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Turkey wedding bloodbath puts militia in spotlight
Wed May 6, 2009 9:05am EDT
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By Seyhmus Cakan
DIYARBAKIR, Turkey (Reuters) - Eight men arrested over the killing of 44 people at a wedding were all members of state-backed "Village Guard" units set up to help combat Kurdish separatists in Turkey's southeast, officials said on Wednesday.
The involvement of village guards in the worst mass killing in modern Turkish history raises pressure on the EU-candidate country to rein in the heavily armed units.
Human rights groups have accused them of illegal killings and drug trafficking, but the army has praised their role in combating Kurdish rebels.
Monday's attack by masked men with assault rifles and grenades at a wedding in the largely Kurdish southeast demonstrated for some the dangers of arming such informal units in an area known for blood feuds and vendettas.
"If these people committed this massacre with guns the state gave them, it would be time to reconsider the village guard system," Rustem Erkan, head of the sociology department at Diyarbakir's Dicle University told the Hurriyet Daily News.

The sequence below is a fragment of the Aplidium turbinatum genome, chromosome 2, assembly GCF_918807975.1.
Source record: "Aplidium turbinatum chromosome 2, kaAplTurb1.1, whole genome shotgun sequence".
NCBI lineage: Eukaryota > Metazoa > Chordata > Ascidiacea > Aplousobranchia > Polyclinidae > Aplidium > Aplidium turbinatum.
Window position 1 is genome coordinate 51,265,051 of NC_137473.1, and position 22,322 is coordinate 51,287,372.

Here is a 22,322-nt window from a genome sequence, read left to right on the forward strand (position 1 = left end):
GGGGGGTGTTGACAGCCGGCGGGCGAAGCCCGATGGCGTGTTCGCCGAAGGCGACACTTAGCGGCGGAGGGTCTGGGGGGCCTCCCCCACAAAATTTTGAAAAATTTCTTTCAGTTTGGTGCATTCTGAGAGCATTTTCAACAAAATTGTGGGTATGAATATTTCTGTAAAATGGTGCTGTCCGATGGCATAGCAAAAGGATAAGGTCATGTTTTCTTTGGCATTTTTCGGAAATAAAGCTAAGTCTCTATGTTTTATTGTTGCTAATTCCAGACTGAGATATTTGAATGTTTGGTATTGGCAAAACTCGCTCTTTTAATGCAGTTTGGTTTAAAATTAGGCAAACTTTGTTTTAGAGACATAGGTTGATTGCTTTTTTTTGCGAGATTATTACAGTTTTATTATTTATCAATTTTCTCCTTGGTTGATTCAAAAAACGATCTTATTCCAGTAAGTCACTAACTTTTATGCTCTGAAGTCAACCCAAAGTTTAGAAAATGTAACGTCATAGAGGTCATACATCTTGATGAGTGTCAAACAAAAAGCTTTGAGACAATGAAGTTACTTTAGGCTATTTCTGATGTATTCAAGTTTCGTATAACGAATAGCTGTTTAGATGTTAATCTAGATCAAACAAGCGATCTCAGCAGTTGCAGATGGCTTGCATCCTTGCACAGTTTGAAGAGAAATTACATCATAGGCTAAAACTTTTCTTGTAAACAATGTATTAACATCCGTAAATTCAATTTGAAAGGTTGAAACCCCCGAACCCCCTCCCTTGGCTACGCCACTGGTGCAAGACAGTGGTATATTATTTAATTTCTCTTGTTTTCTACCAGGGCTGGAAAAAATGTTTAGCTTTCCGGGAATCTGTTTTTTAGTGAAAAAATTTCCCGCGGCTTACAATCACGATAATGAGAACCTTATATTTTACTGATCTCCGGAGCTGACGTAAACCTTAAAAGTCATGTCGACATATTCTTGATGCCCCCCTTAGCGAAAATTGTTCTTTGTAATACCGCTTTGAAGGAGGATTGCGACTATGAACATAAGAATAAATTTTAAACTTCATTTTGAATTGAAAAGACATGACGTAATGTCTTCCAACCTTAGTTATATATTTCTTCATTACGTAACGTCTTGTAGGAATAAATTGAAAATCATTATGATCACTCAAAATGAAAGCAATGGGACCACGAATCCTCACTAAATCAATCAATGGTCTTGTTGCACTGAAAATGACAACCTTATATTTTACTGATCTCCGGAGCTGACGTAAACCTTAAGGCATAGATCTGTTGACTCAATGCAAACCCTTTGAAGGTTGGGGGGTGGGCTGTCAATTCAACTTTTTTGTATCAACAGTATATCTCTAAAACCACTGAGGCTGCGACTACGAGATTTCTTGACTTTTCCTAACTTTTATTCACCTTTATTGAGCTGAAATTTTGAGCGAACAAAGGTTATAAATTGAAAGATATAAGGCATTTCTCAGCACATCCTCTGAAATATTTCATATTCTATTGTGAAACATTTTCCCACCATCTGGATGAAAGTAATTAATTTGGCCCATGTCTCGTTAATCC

The attack was condemned by the vice-president of the Democratic Society Party (DTP), Turkey's only legal Kurdish party.
"The massacre reveals to what extent the village guards system has been turned into a murder network," Emine Ayna told the newspaper Sabah.
On Wednesday, the DTP called on the government to set up a parliamentary commission to study abolishing village guards.
There are about 57,000 village guards throughout Turkey's southeast, part of a policy established in 1985 to protect villages against attacks from Kurdistan Workers Party (PKK) guerrillas seeking an independent Kurdish homeland in southeast Turkey.
Officials in the southeastern city of Mardin, who spoke to Reuters on condition of anonymity because of the sensitivity of the case, said all eight men arrested after the massacre in the village of Bilge were village guards.
The state-run Anatolian news agency said eight people were formally arrested, including a 14-year-old boy, but no charges had yet been brought.
Prime Minister Tayyip Erdogan said "no kind of tradition can justify the killing."
His AK Party government has maintained a conspicuous silence on the village guard system, perhaps aware that disbanding the militias would not be easy, especially with Turkey's economy heading for deep recession.
Gareth Jenkins, an Istanbul-based analyst, said the livelihood of about 500,000 people in the poor southeast depended on the village guard network. Guards receive salaries, weapons and a state pension. Continued...
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